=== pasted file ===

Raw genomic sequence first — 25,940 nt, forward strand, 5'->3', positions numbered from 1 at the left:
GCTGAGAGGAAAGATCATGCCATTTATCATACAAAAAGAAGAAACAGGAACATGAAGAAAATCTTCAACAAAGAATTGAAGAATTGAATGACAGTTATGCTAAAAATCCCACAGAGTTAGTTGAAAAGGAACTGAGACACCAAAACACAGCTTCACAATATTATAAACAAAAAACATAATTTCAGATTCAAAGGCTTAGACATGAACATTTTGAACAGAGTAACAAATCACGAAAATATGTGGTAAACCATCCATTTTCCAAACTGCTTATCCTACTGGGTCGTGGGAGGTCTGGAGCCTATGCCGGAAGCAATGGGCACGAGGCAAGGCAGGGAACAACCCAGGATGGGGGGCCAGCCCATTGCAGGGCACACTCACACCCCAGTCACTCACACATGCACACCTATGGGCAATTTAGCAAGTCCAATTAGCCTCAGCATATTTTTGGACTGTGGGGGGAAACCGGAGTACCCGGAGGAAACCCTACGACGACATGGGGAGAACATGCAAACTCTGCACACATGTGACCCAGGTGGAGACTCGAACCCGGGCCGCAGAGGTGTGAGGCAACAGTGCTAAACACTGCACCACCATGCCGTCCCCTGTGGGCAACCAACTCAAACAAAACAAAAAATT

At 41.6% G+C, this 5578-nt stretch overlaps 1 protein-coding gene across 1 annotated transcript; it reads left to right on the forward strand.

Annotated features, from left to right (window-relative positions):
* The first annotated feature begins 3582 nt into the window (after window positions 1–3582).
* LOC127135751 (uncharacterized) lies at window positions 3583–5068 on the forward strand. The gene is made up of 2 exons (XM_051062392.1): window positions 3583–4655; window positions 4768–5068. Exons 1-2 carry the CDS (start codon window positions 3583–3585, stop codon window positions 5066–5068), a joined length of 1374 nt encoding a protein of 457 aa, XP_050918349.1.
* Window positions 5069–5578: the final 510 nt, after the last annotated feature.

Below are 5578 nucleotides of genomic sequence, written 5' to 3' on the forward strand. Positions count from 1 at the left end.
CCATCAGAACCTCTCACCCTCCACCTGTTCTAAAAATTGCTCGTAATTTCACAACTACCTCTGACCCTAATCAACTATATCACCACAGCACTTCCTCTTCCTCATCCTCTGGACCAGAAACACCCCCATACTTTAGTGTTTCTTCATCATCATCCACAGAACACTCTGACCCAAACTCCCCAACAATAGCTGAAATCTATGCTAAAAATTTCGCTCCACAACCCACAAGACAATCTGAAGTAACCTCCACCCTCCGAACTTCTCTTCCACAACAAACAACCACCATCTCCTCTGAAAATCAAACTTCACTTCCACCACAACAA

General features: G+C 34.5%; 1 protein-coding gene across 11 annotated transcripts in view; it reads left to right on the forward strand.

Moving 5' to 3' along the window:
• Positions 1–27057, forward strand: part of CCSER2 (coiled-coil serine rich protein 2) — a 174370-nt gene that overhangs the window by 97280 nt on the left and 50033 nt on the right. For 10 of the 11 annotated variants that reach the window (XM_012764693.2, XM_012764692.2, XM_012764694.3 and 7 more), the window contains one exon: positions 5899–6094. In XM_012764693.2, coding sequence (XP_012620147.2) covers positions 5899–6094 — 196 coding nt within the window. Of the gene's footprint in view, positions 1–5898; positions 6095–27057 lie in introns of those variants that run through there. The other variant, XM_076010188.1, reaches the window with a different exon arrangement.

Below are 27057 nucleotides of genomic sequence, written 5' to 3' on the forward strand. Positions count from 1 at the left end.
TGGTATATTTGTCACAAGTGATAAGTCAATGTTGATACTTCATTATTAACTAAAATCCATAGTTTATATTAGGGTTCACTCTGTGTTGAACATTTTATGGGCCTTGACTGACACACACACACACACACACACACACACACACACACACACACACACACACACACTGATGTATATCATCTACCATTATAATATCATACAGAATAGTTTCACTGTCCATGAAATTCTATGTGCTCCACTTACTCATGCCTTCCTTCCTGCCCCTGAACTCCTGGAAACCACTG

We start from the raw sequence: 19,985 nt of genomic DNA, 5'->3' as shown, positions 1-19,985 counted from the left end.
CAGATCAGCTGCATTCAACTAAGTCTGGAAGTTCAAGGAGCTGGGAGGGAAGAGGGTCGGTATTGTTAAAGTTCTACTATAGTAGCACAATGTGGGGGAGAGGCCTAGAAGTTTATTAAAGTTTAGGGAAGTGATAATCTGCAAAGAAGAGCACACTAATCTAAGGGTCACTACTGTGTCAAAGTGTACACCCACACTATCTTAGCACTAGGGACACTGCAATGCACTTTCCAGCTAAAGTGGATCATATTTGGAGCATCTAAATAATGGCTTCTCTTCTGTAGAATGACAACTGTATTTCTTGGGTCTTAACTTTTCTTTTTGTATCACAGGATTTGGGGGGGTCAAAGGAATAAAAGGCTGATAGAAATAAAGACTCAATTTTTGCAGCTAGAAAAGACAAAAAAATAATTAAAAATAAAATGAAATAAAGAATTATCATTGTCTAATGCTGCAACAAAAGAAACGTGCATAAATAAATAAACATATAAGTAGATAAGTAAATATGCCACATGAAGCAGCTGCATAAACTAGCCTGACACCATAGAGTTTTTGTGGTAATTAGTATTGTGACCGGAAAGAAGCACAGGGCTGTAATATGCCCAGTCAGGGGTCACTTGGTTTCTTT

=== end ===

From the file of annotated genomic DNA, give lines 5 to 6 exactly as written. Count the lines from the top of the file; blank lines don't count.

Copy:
* The first annotated feature begins 3582 nt into the window (after window positions 1–3582).
* LOC127135751 (uncharacterized) lies at window positions 3583–5068 on the forward strand. The gene is made up of 2 exons (XM_051062392.1): window positions 3583–4655; window positions 4768–5068. Exons 1-2 carry the CDS (start codon window positions 3583–3585, stop codon window positions 5066–5068), a joined length of 1374 nt encoding a protein of 457 aa, XP_050918349.1.